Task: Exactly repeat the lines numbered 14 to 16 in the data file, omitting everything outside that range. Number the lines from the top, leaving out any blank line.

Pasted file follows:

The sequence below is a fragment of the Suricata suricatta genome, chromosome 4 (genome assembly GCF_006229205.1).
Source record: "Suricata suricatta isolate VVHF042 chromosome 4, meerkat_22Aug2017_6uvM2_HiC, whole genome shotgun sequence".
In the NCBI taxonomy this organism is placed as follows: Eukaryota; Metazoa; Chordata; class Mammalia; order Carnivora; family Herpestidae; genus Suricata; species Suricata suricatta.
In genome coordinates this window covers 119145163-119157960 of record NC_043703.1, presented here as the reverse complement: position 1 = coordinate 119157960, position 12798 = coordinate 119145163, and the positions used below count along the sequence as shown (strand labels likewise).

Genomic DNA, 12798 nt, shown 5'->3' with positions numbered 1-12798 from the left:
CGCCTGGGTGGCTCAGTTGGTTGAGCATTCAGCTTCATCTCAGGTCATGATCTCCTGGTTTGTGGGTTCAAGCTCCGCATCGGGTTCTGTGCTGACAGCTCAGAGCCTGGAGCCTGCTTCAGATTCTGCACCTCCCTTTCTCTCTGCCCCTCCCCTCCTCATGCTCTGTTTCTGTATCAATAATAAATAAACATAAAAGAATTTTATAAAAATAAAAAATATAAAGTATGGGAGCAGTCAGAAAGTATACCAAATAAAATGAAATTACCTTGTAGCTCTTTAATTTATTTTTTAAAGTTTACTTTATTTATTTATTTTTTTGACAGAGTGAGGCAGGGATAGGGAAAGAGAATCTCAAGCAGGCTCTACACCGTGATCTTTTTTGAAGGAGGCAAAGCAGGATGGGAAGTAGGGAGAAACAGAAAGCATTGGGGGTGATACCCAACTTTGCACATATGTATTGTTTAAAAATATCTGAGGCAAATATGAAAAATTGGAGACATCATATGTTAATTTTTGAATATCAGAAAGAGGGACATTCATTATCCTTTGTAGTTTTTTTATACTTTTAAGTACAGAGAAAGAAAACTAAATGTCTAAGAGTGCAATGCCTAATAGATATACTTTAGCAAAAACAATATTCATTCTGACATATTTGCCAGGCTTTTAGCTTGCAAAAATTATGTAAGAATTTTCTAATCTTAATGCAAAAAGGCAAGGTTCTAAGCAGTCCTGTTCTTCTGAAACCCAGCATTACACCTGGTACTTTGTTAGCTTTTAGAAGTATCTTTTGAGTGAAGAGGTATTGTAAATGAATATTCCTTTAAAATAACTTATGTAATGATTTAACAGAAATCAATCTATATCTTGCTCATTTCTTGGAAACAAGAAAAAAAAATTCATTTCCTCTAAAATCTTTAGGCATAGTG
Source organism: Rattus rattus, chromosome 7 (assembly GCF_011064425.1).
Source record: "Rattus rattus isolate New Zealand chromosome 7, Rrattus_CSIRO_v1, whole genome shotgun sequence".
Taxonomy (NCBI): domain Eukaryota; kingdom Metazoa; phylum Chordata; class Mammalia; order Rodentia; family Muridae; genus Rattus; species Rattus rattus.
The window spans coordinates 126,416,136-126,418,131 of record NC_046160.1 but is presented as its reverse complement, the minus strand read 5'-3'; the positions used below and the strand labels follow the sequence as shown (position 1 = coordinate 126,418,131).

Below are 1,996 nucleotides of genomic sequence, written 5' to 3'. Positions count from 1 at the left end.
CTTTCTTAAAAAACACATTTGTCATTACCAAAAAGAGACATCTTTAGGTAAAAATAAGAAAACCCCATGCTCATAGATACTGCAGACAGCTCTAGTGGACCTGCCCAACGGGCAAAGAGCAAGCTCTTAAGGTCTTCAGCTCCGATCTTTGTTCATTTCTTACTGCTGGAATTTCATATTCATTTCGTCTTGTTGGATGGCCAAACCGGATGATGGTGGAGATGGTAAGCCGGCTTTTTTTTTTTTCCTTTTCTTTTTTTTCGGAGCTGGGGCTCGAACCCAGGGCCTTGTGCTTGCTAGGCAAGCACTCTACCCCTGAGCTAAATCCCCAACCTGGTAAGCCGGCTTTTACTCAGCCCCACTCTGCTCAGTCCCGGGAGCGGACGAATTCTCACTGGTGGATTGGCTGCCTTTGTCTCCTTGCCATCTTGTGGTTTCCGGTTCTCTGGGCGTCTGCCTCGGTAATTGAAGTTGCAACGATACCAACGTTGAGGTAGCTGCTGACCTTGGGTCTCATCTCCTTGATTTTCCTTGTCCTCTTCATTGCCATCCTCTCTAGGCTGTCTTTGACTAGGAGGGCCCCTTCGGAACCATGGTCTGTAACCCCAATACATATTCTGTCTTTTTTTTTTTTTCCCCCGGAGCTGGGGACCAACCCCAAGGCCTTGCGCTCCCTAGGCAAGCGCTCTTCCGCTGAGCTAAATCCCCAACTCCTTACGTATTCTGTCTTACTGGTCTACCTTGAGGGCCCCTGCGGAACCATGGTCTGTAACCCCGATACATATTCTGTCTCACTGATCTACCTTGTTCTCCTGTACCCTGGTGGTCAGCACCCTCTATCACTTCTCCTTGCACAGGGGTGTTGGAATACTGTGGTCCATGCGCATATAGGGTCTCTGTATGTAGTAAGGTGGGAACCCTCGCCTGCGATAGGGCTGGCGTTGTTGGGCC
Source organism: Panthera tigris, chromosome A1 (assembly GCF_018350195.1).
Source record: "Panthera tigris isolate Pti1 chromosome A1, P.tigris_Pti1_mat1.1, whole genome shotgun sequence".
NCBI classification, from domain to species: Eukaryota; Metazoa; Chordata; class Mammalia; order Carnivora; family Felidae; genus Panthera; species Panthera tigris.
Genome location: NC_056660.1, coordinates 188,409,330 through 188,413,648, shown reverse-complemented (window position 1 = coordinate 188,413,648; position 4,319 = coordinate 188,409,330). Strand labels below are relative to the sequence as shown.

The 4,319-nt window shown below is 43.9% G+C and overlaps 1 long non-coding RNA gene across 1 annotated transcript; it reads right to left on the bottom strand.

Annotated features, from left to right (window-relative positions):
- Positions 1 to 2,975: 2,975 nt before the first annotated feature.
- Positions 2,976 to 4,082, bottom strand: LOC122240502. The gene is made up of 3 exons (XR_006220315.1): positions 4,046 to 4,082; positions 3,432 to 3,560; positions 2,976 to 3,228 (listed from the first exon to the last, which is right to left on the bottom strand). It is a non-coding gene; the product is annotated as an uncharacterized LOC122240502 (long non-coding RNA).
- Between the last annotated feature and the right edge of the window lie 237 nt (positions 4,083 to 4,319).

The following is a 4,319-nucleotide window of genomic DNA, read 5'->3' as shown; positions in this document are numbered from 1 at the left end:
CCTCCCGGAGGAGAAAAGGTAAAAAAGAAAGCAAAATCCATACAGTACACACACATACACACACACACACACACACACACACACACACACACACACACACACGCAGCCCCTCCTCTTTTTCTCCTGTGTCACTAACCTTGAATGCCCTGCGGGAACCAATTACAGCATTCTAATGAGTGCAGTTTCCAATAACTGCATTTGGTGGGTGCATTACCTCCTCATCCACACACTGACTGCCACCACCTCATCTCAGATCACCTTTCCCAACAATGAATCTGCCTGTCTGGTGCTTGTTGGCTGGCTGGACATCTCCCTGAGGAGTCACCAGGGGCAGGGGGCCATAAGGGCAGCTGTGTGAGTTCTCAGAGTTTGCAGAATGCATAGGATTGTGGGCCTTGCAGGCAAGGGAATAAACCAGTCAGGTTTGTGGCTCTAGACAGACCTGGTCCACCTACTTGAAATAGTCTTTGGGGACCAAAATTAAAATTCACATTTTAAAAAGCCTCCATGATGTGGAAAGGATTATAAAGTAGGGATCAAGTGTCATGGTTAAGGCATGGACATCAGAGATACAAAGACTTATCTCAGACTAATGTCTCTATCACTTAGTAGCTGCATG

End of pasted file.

Source record: "Panthera tigris isolate Pti1 chromosome A1, P.tigris_Pti1_mat1.1, whole genome shotgun sequence".
NCBI classification, from domain to species: Eukaryota; Metazoa; Chordata; class Mammalia; order Carnivora; family Felidae; genus Panthera; species Panthera tigris.
Genome location: NC_056660.1, coordinates 188,409,330 through 188,413,648, shown reverse-complemented (window position 1 = coordinate 188,413,648; position 4,319 = coordinate 188,409,330). Strand labels below are relative to the sequence as shown.